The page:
Dobber's offseason fantasy hockey grades – Toronto Maple Leafs


For the last 16 years (12 with The Hockey News) Dobber has reviewed each team from a fantasy-hockey standpoint and graded them.

The 17th annual review will appear here on DobberHockey throughout the summer. This is not a review of the likely performance on the ice or in the standings, but in the realm of fantasy hockey.



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GoneJake Gardiner, Andreas Borgman, Garret Sparks, Calle Rose, Nazem Kadri, Nikita Zaitsev, Connor Brown, Ron Hainsey, Tyler Ennis, Patrick Marleau, Igor Ozhiganov


IncomingJordan Schmaltz, Pontus Aberg, Tyson Barrie, Alexander Kerfoot, Ben Harpur, Jason Spezza, Cody Ceci, Nick Shore, Kevin Gravel, Kenny Agostino, Ilya Mikheyev


Impact of changes – There was a lot of fancy cap maneuvering going this summer and GM Kyle Dubas pulled it off. He got Mitch Marner, Auston Matthews, William Nylander, Andreas Johnsson and Kasperi Kapanen all signed within the last 10 months. We didn’t think he could do it and he did it. It cost the Leafs some good players but the players who were brought in are also good. The biggest loss would be the term on Barrie’s contract. Because of the tight cap situation the Leafs will have to let Barrie walk next summer. So this is a one-year window for the best players on this team to remain together. But the good news is that a year from now stud D prospect Rasmus Sandin and possibly Timothy Liljegren will be ready to make the jump.

The first two lines are exactly the same as last year (once Zach Hyman returns from injury). The top four defensemen have changed dramatically, with Tyson Barrie adding a strong double-threat in terms of moving the puck. With 72-point Morgan Reilly ends his shift and 59-point Barrie jumps the boards, the threat to the opposition will continue. That makes a big difference – and on the power play, too. Mike Babcock loved to run a 1A and 1B power play in 2017-18. He got away from that a bit last season, but this year he could back to it again now that Barrie can quarterback just as well as Rielly.


Ready for full-time – Ilya Mikheyev came into his own for Avangard Omsk (KHL) last season when he posted 23 goals and 45 points in 62 games. The 24-year-old could be the cheap solution that the cap-strapped Leafs need. Unlike centerman Par Lindholm, last year’s high-producing European signee, Mikheyev is a natural left-shooting right wing and a shoot-first sniper. Pencil him in for the third line, and first dibs in the top six if a current winger there gets hurt.

Jordan Schmaltz is on a one-way contract this year, but he’s coming off a miserable 2019-20. He was terrible in 20 games for the Blues and never did get his head straight after being sent to San Antonio. In the AHL he had just nine points and was minus-22 in 36 games. The former first-round pick (25th overall in 2012) is hoping a fresh start with Toronto will get him back on track. He turns 26 in October so this really is his last shot at the NHL – and it will be an uphill battle.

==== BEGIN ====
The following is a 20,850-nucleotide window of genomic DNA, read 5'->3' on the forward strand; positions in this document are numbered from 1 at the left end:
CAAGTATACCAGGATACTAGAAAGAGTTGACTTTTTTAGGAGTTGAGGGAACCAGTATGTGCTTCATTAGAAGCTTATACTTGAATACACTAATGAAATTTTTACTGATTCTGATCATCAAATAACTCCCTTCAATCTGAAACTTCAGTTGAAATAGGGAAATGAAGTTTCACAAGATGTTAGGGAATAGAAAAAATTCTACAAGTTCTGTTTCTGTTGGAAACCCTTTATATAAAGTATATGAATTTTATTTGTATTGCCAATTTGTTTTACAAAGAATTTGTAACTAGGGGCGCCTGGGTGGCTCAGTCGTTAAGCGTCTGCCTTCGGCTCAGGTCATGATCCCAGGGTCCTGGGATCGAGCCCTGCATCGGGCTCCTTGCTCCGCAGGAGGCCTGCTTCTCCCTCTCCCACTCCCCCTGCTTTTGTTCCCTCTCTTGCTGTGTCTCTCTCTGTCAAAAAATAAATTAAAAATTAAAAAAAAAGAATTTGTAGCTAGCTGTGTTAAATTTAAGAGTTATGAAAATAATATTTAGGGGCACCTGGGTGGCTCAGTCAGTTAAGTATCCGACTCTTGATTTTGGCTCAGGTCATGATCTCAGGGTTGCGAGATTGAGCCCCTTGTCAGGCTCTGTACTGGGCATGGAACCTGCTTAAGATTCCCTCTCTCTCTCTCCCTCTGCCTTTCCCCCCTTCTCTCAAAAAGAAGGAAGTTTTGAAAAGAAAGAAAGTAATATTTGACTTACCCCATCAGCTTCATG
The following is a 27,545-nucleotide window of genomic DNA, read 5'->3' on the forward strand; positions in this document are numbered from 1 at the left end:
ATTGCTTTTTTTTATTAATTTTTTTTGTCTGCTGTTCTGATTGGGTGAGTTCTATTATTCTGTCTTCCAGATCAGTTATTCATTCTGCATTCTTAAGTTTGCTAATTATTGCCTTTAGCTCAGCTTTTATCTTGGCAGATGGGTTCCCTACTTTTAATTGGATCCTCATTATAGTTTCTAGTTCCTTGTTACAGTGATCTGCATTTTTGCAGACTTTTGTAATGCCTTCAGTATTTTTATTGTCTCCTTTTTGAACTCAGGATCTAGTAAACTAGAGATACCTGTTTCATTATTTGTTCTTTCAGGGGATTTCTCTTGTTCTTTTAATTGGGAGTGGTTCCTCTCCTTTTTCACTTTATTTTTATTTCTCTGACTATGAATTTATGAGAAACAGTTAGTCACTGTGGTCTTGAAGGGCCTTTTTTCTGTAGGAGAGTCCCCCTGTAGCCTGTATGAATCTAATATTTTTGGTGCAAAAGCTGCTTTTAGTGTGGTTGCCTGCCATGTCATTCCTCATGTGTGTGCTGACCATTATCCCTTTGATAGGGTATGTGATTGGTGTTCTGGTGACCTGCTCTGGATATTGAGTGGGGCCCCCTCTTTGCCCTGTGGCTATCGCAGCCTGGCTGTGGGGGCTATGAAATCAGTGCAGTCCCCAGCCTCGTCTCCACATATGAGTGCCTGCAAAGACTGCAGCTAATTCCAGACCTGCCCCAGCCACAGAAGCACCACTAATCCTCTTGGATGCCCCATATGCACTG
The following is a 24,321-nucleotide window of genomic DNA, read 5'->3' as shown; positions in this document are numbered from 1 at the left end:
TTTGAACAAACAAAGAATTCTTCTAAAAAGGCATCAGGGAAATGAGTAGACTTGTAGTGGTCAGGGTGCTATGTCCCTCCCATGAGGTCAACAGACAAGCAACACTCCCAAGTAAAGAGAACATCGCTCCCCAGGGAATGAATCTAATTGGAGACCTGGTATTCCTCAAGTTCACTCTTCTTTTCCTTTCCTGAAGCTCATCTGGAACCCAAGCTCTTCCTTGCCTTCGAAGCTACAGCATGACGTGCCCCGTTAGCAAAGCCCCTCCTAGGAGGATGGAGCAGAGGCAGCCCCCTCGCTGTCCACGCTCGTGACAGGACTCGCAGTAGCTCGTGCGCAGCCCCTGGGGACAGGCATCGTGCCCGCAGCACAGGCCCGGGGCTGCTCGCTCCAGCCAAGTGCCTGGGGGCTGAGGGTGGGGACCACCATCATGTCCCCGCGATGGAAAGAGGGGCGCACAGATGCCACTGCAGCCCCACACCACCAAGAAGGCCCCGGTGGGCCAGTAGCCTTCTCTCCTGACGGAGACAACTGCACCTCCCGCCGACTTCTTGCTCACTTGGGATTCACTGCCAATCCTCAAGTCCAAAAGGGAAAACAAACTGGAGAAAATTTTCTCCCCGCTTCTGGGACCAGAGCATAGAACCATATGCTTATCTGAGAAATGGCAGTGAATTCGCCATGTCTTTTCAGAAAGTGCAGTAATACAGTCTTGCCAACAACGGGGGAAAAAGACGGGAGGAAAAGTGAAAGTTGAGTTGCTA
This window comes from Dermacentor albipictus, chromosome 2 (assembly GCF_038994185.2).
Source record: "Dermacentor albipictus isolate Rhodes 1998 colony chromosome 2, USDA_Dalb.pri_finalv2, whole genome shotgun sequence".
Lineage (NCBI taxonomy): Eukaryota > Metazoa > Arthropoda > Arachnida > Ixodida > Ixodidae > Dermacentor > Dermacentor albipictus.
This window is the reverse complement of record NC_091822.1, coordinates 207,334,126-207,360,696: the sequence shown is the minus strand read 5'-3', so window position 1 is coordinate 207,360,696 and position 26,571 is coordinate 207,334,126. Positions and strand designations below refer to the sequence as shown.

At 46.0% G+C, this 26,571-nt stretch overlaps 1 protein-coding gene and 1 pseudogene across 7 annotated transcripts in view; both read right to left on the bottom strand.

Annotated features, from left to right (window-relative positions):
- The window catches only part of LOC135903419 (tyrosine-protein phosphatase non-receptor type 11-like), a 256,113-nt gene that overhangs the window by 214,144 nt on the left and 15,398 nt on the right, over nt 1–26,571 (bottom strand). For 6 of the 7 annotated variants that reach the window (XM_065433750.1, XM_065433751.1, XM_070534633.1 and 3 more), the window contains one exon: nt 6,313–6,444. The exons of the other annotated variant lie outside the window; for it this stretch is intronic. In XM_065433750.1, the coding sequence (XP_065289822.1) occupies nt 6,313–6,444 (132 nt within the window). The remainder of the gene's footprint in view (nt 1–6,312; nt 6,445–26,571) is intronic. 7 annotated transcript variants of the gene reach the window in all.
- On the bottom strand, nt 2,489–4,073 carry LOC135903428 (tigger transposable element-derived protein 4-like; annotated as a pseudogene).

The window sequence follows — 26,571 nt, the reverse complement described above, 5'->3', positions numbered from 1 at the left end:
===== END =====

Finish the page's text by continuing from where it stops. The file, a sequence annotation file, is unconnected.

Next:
I still consider Nic Petan a prospect. Even though he didn’t touch the minor leagues at all last year, he only played 18 games for Winnipeg and Toronto. He was a victim of the NHLPA’s silly waivers rule. Teams don’t want to lose him for nothing, so they obviously see the potential in him. But when will he get his chance? He was a high draft pick (43rd overall in 2013), he dominated junior hockey (113 points in 63 games for Portland of the WHL in 2014-15) and he dominated the AHL (52 points in 52 games for Manitoba in 2017-18. When is his NHL chance? Barring two or three injuries to Toronto wingers, it won’t be with this team.


Toronto Maple Leafs prospect depth chart and fantasy upsides can be found here (not yet ready for mobile viewing, desktop only right now)


Fantasy Outlook – Toronto was fourth in goals scored last season and they were second the season prior. This year with Barrie giving them tremendous PP depth they should get back up to second place again. The team is deep at forward with fantasy-worthy players led by the players noted above, as well as of course John Tavares. And they are deep on defense with Barrie, Rielly and Jake Muzzin. Goaltender Frederik Andersen is one of the best fantasy owns out there. The prospect pipeline is very strong when it comes to goaltenders, and with Sandin/Liljegren the defensemen are also quite promising. But at forward, other than Mikheyev and Jeremy Bracco, there isn’t much in the way of fantasy depth and that’s the price for success. Overall, this is a great organization to build a fantasy team around.


Fantasy Grade: A+ (last year was A+)



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